A new study from George Washington University looks at what makes organized sports fun for kids, and some of the findings might surprise you. It dispels the popular myth that what makes sports the most fun for girls are the social aspects, like friendships, while for boys the fun factor has to do with competition.
“Our data indicate girls and boys are more similar than different when it comes to what makes playing sports fun,” said Amanda J. Visek, PhD, an associate professor of exercise and nutrition sciences at the George Washington University. “What counts most for girls and boys are things like ‘trying your best,’ ‘working hard,’ ‘staying active,’ and ‘playing well together as a team.’ These findings are the same for athletes at younger and older ages and across recreational and more competitive levels of play.”
But there are some small yet intriguing differences in fun priorities, depending on the age or gender of the young athletes.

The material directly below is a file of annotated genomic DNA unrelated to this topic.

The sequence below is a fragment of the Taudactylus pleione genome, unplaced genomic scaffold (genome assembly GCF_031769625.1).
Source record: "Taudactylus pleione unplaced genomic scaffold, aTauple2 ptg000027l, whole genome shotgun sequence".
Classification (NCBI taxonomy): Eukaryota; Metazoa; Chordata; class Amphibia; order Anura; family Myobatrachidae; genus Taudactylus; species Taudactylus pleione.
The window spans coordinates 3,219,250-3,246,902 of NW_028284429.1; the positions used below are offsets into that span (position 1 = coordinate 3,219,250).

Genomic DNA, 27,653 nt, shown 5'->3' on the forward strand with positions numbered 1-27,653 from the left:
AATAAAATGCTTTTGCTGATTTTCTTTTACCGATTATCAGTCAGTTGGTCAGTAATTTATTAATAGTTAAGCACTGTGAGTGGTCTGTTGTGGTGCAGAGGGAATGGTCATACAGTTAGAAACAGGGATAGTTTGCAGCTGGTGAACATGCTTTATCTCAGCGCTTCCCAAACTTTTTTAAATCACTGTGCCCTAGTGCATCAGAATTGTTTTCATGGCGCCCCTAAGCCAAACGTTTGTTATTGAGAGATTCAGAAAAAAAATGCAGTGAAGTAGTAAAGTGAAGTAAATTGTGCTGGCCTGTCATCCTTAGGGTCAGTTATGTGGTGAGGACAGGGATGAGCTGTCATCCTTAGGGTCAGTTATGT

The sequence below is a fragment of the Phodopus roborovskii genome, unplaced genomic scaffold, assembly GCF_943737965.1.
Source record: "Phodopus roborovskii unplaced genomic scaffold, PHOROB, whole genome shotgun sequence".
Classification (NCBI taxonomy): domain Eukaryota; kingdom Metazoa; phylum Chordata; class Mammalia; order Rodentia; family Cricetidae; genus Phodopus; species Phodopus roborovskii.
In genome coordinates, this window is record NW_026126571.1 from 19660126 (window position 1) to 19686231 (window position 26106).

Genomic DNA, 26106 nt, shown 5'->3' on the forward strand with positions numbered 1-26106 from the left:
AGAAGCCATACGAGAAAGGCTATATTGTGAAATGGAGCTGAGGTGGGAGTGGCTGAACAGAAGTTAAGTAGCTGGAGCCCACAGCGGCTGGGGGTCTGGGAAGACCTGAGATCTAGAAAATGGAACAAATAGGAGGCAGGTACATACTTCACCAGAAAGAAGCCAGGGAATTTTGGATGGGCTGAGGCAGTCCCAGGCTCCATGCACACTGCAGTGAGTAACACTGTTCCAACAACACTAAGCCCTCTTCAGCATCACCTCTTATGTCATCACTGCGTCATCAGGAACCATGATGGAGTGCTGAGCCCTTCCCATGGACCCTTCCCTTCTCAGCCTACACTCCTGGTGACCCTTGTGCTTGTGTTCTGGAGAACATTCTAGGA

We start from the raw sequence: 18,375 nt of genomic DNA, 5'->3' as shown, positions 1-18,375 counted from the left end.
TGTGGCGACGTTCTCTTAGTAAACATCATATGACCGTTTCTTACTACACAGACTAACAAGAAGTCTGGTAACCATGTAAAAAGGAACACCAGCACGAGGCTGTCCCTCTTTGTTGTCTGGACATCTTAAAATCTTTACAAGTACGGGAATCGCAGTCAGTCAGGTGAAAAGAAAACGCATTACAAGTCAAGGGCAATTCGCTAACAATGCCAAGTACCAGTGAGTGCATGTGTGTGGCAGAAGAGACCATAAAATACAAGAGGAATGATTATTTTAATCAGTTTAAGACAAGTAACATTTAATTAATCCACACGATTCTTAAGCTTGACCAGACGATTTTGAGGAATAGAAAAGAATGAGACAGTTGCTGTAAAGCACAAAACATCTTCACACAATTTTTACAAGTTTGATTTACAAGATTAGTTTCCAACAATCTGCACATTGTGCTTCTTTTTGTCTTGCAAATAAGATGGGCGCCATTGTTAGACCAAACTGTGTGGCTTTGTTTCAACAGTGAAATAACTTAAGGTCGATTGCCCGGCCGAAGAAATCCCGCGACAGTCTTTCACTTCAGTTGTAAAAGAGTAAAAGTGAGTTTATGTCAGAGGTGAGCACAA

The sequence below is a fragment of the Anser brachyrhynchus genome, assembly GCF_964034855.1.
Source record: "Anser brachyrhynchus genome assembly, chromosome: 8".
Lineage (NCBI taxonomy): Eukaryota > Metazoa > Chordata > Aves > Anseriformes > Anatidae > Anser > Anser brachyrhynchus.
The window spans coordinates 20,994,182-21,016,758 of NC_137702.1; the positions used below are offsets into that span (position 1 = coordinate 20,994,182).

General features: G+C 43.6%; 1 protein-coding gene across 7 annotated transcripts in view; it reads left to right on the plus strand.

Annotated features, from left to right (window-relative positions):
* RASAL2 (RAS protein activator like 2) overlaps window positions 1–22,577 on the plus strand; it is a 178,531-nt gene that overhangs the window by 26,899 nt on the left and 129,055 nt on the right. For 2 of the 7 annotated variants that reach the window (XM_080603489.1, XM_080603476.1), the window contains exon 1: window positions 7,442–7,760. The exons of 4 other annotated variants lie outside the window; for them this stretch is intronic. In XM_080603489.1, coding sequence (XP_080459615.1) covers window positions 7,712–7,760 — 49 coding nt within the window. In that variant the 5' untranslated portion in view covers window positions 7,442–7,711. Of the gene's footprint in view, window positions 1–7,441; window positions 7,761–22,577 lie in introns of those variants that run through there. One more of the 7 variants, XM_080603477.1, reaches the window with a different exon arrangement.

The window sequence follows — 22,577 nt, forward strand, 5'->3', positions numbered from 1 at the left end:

For example, younger players reported it was more important to have a coach who allowed them to ‘play different positions’ than older players.
“Sport sampling — allowing kids to play several different sports — as well as the opportunity for kids, especially those at younger ages, to get experience playing all of the different positions within a sport, is important for their athletic development,” Visek said.
In addition, boys rated ‘copying the moves and tricks of professional athletes’ and ‘improving athletic skills to play at the next level’ as more important to having fun on the playing field when compared to girls. Visek and her research team think this might be a result of boys having more male professional athletes to look up to and identify with than girls, who have fewer female professional athletes to emulate.
These findings, among others that the study unveils, can be used by sport organizations to make their programs more fun and thus keep kids playing longer. Kids in the United States who drop out of organized sports typically do so by middle school, claiming that games and practices just aren’t fun anymore.
The findings of this study suggest that coaches and parents may be missing the mark if they push a winning season or mistakenly reinforce perceived gender differences.
“When it comes to organized sports, kids just want to have fun,” Visek said. “This research does not support the common gender and developmental stereotypes we tend to make about kids in sports.”